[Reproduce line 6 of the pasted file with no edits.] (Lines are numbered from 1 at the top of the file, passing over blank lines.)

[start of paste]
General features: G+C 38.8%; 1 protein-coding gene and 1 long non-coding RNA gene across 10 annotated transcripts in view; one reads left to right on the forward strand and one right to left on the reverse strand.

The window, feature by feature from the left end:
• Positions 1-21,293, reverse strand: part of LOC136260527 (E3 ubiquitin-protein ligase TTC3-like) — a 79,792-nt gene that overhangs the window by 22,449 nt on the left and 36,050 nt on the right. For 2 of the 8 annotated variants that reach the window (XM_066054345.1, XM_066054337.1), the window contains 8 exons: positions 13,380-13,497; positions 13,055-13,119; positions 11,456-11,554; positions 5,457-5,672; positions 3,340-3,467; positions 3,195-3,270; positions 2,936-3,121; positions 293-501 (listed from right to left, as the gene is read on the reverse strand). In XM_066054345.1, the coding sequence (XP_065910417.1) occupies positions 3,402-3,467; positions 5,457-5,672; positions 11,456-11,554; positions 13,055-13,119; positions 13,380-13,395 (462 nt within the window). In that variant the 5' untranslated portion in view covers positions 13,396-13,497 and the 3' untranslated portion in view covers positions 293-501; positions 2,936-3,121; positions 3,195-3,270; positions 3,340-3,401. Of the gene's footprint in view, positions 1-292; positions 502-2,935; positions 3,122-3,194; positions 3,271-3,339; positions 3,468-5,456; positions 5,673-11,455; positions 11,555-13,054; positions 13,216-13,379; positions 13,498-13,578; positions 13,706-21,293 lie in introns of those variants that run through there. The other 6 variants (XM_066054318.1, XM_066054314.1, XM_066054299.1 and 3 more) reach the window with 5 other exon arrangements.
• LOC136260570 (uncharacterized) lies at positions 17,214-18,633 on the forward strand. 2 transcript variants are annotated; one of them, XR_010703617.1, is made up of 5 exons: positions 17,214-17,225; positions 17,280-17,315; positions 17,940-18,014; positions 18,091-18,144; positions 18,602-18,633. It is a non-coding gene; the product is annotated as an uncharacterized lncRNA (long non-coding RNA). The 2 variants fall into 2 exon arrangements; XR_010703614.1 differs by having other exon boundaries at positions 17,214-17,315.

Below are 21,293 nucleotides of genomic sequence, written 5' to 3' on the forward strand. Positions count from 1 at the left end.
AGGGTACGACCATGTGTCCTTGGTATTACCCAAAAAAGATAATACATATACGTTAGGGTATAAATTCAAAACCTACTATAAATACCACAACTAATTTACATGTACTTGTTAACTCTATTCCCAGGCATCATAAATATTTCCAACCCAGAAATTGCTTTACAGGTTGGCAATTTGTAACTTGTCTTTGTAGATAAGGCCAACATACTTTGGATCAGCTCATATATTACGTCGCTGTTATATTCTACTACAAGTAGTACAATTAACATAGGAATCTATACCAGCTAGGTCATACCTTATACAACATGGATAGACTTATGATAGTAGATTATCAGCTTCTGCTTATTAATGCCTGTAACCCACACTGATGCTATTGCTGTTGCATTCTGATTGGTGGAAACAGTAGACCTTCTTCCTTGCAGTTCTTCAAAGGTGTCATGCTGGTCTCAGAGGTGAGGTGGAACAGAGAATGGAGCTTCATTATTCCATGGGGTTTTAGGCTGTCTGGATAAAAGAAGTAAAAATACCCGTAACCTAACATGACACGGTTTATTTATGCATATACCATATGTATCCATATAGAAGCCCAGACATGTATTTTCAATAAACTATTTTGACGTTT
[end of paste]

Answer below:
AGGGTACGACCATGTGTCCTTGGTATTACCCAAAAAAGATAATACATATACGTTAGGGTATAAATTCAAAACCTACTATAAATACCACAACTAATTTACATGTACTTGTTAACTCTATTCCCAGGCATCATAAATATTTCCAACCCAGAAATTGCTTTACAGGTTGGCAATTTGTAACTTGTCTTTGTAGATAAGGCCAACATACTTTGGATCAGCTCATATATTACGTCGCTGTTATATTCTACTACAAGTAGTACAATTAACATAGGAATCTATACCAGCTAGGTCATACCTTATACAACATGGATAGACTTATGATAGTAGATTATCAGCTTCTGCTTATTAATGCCTGTAACCCACACTGATGCTATTGCTGTTGCATTCTGATTGGTGGAAACAGTAGACCTTCTTCCTTGCAGTTCTTCAAAGGTGTCATGCTGGTCTCAGAGGTGAGGTGGAACAGAGAATGGAGCTTCATTATTCCATGGGGTTTTAGGCTGTCTGGATAAAAGAAGTAAAAATACCCGTAACCTAACATGACACGGTTTATTTATGCATATACCATATGTATCCATATAGAAGCCCAGACATGTATTTTCAATAAACTATTTTGACGTTT